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This eBook from the Gutenberg Project consists of approximately 302 pages of information about The Last of the Foresters.

“Oh, Miss Sallianna!”

“Go sir—­go!”

“Yes, ma’am—­but are you well enough?”

“Yes, sir!”

“Have a glass of water?”

“No, sir!”

“I’m so sorry I said anything to—­”

“There is reason, sir.”

“You don’t hate me?”

“No, sir!” said Miss Sallianna, relenting, and growing gradually calmer; “I pity and forgive you.”

“Will you shake hands?”

“Yes, sir—­I am forgiving, sir—­”

“At your time of life you know, ma’am, we ought’nt to—­”

Unfortunate Verty; the storm which was subsiding arose again in all its original strength.

“Leave me!” cried Miss Sallianna, with a tragic gesture.

“Yes, ma’am—­but—­”

“Mr. Verty?”

“Ma’am!”

“Your presence is opprobrious.”

“Oh, Miss Sallianna!”

“Yes, sir—­intolerant.”

“I’m so sorry.”

“Therefore, sir, go and leave me to my thoughts again—­go, sir, and make merry with your conjugal companions!”

“Yes, ma’am,” said Verty; “but I did’nt mean to worry you.  Please forgive me—­”

“Go, sir!”

Verty saw that this tragic gesture indicated a determination which could not be disputed.

He therefore put on his hat, and having now caught sight of Fanny and
Redbud, bowed to his companion, and went—­into the garden.

Miss Sallianna gasped, and sinking into a chair, fell into violent hysterics, in which numerous allusions were made to vipers.  Poor Verty!

CHAPTER XXXV.

HOW MISS FANNY MADE MERRY WITH THE PASSION OF MR. VERTY.

Verty approached the two young girls and took off his hat.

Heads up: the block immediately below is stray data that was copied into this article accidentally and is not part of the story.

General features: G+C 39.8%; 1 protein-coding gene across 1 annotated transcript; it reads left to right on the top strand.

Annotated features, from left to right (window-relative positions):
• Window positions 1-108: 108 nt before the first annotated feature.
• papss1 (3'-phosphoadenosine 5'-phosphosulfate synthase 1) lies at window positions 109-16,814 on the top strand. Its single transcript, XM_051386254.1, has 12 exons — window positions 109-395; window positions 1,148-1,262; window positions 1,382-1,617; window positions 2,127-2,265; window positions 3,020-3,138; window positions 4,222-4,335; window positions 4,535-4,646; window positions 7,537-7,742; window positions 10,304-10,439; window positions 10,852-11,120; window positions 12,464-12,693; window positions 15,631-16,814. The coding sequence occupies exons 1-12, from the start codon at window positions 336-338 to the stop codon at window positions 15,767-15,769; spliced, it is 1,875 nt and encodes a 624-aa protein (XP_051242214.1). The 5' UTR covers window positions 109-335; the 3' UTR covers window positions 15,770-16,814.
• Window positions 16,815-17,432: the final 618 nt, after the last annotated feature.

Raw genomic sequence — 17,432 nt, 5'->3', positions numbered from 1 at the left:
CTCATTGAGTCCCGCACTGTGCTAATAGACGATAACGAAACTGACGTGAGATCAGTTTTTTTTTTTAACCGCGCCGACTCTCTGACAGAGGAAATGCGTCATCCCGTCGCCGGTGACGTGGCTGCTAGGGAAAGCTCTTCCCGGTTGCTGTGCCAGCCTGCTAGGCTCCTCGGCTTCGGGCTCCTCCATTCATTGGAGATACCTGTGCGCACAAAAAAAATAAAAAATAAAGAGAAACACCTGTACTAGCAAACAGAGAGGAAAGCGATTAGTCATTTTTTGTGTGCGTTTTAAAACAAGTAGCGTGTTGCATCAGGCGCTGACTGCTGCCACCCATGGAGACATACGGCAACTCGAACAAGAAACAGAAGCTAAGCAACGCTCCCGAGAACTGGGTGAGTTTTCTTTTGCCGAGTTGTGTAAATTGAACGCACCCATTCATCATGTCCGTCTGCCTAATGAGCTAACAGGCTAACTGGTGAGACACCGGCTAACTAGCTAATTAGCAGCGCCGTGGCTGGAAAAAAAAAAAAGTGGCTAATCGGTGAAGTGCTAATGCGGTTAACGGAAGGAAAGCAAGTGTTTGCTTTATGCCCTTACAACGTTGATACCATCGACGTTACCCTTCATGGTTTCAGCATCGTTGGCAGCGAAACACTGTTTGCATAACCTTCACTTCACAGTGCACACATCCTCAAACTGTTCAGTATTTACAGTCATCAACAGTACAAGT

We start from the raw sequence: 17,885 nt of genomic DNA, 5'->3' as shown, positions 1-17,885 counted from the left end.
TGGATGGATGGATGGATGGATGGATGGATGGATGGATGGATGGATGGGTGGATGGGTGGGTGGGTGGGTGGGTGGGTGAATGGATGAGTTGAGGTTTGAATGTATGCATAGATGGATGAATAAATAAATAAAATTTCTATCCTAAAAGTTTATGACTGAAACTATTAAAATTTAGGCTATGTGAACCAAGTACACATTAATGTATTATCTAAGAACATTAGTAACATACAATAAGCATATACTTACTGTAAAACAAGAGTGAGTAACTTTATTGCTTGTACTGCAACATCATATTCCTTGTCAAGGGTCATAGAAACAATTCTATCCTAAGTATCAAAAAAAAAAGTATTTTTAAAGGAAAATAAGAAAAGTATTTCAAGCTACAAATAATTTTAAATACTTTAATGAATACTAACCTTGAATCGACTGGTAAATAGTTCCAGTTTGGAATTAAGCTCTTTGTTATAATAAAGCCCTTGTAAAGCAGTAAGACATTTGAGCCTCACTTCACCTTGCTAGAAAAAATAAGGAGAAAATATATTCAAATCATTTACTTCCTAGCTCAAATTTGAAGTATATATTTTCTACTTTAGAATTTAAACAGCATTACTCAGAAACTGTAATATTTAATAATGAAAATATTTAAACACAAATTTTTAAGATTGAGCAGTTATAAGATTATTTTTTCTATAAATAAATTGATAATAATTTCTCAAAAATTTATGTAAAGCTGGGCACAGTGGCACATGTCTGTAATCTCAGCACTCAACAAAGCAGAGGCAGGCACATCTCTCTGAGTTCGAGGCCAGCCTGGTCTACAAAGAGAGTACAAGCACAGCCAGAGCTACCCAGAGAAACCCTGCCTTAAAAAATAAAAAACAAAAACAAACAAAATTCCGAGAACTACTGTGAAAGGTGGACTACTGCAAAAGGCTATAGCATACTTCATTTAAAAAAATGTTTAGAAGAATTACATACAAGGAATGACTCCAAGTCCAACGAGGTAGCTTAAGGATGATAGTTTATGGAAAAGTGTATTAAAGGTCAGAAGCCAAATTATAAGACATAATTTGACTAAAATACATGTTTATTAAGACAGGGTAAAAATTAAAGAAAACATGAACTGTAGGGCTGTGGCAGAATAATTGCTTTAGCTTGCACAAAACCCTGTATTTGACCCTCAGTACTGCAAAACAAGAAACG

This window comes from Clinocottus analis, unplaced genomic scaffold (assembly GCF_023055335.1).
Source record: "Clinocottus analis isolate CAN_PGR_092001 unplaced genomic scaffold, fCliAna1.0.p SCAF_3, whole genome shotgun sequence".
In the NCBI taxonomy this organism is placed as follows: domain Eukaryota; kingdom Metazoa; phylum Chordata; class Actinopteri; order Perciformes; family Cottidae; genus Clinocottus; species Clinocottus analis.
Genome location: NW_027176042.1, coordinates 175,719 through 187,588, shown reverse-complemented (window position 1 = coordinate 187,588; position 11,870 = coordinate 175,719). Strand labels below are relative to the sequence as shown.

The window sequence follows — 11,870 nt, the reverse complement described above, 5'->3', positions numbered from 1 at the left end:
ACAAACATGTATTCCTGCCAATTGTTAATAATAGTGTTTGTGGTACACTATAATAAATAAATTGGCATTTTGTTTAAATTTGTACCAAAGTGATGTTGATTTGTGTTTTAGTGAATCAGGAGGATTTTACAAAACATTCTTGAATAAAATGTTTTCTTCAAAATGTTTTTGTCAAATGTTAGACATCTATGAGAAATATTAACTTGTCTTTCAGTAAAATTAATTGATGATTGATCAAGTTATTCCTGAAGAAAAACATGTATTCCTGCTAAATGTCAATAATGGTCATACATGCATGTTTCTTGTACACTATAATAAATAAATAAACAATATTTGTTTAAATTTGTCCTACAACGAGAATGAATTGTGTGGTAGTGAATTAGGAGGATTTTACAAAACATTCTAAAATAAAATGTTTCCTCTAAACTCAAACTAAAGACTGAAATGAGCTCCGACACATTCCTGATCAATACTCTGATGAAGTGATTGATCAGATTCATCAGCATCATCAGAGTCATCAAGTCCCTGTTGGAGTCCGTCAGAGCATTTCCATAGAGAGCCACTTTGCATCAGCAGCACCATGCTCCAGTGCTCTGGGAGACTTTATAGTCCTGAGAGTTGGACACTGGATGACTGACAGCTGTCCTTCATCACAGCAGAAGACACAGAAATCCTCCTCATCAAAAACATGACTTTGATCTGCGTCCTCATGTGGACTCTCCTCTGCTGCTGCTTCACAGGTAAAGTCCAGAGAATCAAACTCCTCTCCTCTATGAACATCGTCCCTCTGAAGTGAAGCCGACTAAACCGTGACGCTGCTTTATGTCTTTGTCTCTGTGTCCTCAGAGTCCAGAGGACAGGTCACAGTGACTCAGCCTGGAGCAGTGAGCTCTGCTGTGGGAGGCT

“Good morning, Redbud,” he said, gently.

Redbud blushed slightly, but, carried back to the old days by Verty’s forest costume, quickly extended her hand, and forgetting Miss Lavinia’s advice, replied, with a delightful mixture of kindness and tenderness: 

“I’m very glad to see you, Verty.”

The young man’s face became radiant; he completely lost sight of the charge against the young lady made in Miss Sallianna’s letter.  He was too happy to ever think of it; and would have stared Redbud out of countenance for very joy and satisfaction, had not Miss Fanny, naturally displeased at the neglect with which she had been treated, called attention to herself.

“Hum!” said that young lady, indignantly, “I suppose, Mr. Verty, I am too small to be seen.  Pray, acknowledge the fact of my existence, sir.”

Anan?” said Verty, smiling.

Fanny stamped her pretty foot, and burst out laughing.

“It’s easy to see what is the matter with you!” she laughed.

“Why, there’s nothing,” said Verty.

“Yes, there is.”

“What?”

“You’re in love.”

Verty laughed and blushed.

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